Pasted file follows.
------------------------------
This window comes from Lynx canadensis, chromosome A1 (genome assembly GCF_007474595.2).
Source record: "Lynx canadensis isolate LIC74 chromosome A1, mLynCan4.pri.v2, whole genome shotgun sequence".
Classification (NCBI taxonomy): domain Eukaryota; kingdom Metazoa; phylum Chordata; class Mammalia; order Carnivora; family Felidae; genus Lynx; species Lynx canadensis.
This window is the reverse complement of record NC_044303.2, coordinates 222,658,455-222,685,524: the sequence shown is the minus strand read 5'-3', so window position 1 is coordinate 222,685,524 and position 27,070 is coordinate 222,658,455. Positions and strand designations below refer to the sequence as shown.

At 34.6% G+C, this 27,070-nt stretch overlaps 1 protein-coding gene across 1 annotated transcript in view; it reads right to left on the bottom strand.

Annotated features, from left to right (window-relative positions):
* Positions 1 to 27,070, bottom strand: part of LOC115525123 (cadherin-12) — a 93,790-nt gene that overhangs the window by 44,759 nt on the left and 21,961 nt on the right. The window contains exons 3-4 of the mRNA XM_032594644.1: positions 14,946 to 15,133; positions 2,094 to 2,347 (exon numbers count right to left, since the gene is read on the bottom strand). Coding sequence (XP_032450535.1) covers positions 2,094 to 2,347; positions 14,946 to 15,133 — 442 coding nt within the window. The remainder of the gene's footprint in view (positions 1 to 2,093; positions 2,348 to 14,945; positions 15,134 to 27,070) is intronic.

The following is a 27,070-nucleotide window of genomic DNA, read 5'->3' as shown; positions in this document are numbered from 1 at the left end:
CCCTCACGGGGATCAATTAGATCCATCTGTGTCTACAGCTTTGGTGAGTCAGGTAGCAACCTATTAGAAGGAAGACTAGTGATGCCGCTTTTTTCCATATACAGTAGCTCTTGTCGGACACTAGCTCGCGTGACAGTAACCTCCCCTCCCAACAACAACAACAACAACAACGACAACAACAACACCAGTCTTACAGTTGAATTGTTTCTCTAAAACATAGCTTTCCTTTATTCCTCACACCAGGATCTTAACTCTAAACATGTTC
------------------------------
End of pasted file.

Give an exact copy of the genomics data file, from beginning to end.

This window comes from Lynx canadensis, chromosome A1 (genome assembly GCF_007474595.2).
Source record: "Lynx canadensis isolate LIC74 chromosome A1, mLynCan4.pri.v2, whole genome shotgun sequence".
Classification (NCBI taxonomy): domain Eukaryota; kingdom Metazoa; phylum Chordata; class Mammalia; order Carnivora; family Felidae; genus Lynx; species Lynx canadensis.
This window is the reverse complement of record NC_044303.2, coordinates 222,658,455-222,685,524: the sequence shown is the minus strand read 5'-3', so window position 1 is coordinate 222,685,524 and position 27,070 is coordinate 222,658,455. Positions and strand designations below refer to the sequence as shown.

At 34.6% G+C, this 27,070-nt stretch overlaps 1 protein-coding gene across 1 annotated transcript in view; it reads right to left on the bottom strand.

Annotated features, from left to right (window-relative positions):
* Positions 1 to 27,070, bottom strand: part of LOC115525123 (cadherin-12) — a 93,790-nt gene that overhangs the window by 44,759 nt on the left and 21,961 nt on the right. The window contains exons 3-4 of the mRNA XM_032594644.1: positions 14,946 to 15,133; positions 2,094 to 2,347 (exon numbers count right to left, since the gene is read on the bottom strand). Coding sequence (XP_032450535.1) covers positions 2,094 to 2,347; positions 14,946 to 15,133 — 442 coding nt within the window. The remainder of the gene's footprint in view (positions 1 to 2,093; positions 2,348 to 14,945; positions 15,134 to 27,070) is intronic.

The following is a 27,070-nucleotide window of genomic DNA, read 5'->3' as shown; positions in this document are numbered from 1 at the left end:
CCCTCACGGGGATCAATTAGATCCATCTGTGTCTACAGCTTTGGTGAGTCAGGTAGCAACCTATTAGAAGGAAGACTAGTGATGCCGCTTTTTTCCATATACAGTAGCTCTTGTCGGACACTAGCTCGCGTGACAGTAACCTCCCCTCCCAACAACAACAACAACAACAACGACAACAACAACACCAGTCTTACAGTTGAATTGTTTCTCTAAAACATAGCTTTCCTTTATTCCTCACACCAGGATCTTAACTCTAAACATGTTC